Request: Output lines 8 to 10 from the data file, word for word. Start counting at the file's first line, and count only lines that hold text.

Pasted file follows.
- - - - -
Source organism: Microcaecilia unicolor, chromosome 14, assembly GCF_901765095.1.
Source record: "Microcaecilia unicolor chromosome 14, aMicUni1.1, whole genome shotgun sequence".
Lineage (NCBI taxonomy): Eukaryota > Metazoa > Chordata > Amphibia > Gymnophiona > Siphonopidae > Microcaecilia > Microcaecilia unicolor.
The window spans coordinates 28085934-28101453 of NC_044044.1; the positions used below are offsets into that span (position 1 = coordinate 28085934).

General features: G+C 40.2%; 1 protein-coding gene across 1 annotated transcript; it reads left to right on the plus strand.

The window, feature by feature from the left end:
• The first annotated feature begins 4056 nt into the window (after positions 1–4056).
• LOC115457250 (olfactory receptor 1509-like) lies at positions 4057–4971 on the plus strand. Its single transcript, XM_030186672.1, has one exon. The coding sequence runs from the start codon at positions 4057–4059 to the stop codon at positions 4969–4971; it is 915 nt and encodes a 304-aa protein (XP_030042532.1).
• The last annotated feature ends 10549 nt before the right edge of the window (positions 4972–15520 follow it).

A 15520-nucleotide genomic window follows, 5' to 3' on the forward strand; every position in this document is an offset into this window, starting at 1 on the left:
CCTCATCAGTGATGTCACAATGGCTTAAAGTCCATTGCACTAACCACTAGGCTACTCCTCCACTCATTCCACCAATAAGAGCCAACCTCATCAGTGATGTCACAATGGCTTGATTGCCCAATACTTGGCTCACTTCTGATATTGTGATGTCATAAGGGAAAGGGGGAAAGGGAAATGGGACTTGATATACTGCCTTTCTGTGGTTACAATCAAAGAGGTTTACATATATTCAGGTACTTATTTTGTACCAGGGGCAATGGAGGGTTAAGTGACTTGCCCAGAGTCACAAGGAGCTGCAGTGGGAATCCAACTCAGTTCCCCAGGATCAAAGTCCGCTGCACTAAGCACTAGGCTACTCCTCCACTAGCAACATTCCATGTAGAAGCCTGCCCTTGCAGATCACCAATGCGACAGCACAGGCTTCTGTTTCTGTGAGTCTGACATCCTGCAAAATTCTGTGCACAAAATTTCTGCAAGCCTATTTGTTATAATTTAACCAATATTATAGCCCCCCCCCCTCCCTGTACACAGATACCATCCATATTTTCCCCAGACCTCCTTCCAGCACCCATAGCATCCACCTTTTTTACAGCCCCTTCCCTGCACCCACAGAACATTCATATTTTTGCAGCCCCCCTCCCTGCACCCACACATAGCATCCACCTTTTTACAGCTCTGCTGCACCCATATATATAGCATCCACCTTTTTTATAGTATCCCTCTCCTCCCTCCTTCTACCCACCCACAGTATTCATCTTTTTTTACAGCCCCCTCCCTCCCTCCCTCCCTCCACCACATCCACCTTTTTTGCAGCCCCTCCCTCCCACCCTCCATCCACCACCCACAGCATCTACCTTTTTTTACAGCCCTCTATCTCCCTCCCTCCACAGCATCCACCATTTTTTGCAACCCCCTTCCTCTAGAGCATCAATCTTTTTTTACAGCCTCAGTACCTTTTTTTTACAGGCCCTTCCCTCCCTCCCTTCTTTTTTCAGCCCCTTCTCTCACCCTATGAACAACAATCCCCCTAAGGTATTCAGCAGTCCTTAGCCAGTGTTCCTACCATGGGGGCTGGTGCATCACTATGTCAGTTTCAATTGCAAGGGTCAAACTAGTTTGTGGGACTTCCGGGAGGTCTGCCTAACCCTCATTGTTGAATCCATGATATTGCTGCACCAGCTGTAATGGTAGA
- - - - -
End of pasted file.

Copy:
• LOC115457250 (olfactory receptor 1509-like) lies at positions 4057–4971 on the plus strand. Its single transcript, XM_030186672.1, has one exon. The coding sequence runs from the start codon at positions 4057–4059 to the stop codon at positions 4969–4971; it is 915 nt and encodes a 304-aa protein (XP_030042532.1).
• The last annotated feature ends 10549 nt before the right edge of the window (positions 4972–15520 follow it).

A 15520-nucleotide genomic window follows, 5' to 3' on the forward strand; every position in this document is an offset into this window, starting at 1 on the left: